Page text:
Big Bank Earnings Are Less Than Meets the Eye
(Bloomberg Opinion) -- Bank earnings have mostly failed to impress investors this year. But it turns out the profits are even less impressive than they appear.
How much less? In all, the nation’s six largest banks reported an income increase of $6 billion in the third quarter. But 83 percent of that was earnings manufactured by either booking one-time gains, reversing prior losses or paying less in taxes thanks to this year’s corporate rate cut. Strip all that out and the big banks’ bottom line boost from improvements in their actual operations was $1 billion. That’s just 5 percent more than the same three months a year ago and far less than the 31 percent growth in earnings per share, which also includes a boost from buybacks, that the banks reported.
Wells Fargo & Co., perhaps unsurprising given its recent problems, has the biggest gap between what it reported as earnings growth, which was cheered as a sign of improvement, and the profits its operations produced. The bank said its net income rose $1.3 billion, or 32 percent, from the same quarter a year before. But that included a $638 million gain from the sale of a group of pre-financial-crisis-type loans that Bloomberg Businessweek once called Nightmare Mortgages, as well as $100 million in profits from shrinking its loan-loss reserve. On top of that, Wells Fargo’s effective tax rate dropped to 20 percent for the quarter from 32 percent a year ago, saving the bank hundreds of millions more. Subtract all that, and Wells Fargo’s adjusted operating earnings fell in the third quarter, by $200 million, or 5 percent.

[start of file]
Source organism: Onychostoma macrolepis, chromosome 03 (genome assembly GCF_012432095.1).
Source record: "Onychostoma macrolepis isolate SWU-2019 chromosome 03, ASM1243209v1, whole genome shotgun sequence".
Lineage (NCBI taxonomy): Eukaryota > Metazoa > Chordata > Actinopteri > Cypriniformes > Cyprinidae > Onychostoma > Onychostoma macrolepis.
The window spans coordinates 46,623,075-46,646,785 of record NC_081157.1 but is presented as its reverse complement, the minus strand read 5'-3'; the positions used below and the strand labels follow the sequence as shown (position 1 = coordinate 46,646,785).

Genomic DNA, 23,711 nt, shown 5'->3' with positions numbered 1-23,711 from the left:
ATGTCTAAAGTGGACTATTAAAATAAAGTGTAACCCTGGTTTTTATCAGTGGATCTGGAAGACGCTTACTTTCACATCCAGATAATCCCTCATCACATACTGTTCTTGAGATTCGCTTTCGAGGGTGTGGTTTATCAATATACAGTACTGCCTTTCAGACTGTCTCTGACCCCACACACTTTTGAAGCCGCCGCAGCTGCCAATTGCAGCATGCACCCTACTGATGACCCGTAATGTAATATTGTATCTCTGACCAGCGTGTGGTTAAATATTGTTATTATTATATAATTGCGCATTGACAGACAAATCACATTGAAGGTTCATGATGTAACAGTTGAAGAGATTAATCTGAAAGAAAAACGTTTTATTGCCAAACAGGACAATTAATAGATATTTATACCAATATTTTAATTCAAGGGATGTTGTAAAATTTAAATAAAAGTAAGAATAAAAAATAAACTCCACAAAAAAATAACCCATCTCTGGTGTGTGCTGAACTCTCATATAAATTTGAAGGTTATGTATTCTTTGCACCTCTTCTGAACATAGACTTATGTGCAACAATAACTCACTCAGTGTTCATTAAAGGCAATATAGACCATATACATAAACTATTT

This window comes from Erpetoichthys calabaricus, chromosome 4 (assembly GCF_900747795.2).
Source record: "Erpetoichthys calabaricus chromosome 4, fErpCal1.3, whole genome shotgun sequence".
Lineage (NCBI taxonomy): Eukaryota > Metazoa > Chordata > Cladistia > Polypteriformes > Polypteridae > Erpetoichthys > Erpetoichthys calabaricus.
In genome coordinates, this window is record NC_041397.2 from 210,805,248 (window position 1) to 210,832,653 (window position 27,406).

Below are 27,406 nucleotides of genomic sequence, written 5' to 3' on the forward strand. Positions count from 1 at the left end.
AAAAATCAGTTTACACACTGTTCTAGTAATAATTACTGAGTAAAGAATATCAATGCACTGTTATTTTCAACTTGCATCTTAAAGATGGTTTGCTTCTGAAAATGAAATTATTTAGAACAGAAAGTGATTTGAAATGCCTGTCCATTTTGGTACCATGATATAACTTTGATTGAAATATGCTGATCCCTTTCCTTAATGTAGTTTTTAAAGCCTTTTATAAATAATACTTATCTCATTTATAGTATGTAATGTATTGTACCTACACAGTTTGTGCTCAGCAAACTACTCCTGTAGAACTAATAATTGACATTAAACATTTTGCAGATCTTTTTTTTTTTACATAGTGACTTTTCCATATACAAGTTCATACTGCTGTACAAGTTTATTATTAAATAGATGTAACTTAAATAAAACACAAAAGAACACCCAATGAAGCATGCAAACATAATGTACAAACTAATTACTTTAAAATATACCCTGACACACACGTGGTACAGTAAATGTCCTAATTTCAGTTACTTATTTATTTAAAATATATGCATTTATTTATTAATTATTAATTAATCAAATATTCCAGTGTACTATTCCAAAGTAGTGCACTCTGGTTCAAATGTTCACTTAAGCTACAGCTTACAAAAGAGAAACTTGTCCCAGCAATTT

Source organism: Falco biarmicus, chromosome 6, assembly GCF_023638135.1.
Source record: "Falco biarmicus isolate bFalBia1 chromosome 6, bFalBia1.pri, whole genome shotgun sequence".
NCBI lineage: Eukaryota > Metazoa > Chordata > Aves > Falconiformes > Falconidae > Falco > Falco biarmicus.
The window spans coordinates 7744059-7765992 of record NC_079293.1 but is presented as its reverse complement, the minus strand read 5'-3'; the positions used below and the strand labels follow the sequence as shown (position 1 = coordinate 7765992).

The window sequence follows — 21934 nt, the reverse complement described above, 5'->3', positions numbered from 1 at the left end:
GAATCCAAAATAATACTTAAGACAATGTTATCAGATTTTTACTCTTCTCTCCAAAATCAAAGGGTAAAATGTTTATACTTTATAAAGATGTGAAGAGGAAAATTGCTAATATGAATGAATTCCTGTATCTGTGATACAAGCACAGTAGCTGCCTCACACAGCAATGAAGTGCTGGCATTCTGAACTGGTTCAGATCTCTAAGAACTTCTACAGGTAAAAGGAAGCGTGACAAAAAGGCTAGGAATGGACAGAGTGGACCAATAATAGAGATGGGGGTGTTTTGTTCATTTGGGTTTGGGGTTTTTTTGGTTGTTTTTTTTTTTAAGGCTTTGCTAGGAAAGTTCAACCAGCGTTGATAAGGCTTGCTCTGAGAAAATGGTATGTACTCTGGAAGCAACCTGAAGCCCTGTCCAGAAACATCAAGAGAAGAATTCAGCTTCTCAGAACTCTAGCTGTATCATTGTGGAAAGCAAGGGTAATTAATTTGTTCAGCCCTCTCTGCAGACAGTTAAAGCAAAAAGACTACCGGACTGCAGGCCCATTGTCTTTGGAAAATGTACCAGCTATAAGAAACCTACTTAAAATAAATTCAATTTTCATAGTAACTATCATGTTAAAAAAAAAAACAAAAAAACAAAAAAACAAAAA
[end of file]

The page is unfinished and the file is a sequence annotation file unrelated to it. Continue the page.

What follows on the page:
In terms of impressing investors, Goldman Sachs Group Inc. and Morgan Stanley were the exceptions in the third quarter. Shares of those two banks climbed 6 percent and nearly 9 percent, respectively, since they reported earnings early Tuesday. But even their bottom lines were less flush than at first appearance. Strip out gains from this year’s corporate income tax cut, as well as a one-time gain from retiring preferred securities, and Goldman’s earnings growth drops to 3.3 percent, a fraction of the 21 percent the bank reported. Morgan Stanley, for its part, did have the best earnings growth of the big banks at 12 percent excluding non-recurring and non-operating items, but it was still a good deal less than its 20 percent reported net income growth.
More than half of the non-operating boost came from the tax change, which saved the nation’s six biggest banks $3.3 billion in the third quarter alone.
But the fact that so little of the big banks’ earnings increase in the third quarter, just 17 percent, seems to be coming from, say, higher sales or lower costs raises the question of why the nation’s largest lenders and financial firms aren’t doing better in the best economy in a decade. There are numerous possible answers. Part of the reason is most likely the flat yield curve, which has limited lending profits. Plus the housing market, despite the rest of the economy, appears to be relatively weak; mortgage lending profits have remained subdued. For the Wall Street firms, the shift toward index investing and automated trading has limited their brokerage profits. But banks are still a central part of the U.S. economic infrastructure, no matter what the Bitcoin believers would like. So if the banks aren’t doing as well as they appear, it’s likely the economy isn’t either.
This column does not necessarily reflect the opinion of the editorial board or Bloomberg LP and its owners.
Stephen Gandel is a Bloomberg Opinion columnist covering banking and equity markets. He was previously a deputy digital editor for Fortune and an economics blogger at Time. He has also covered finance and the housing market.
©2018 Bloomberg L.P.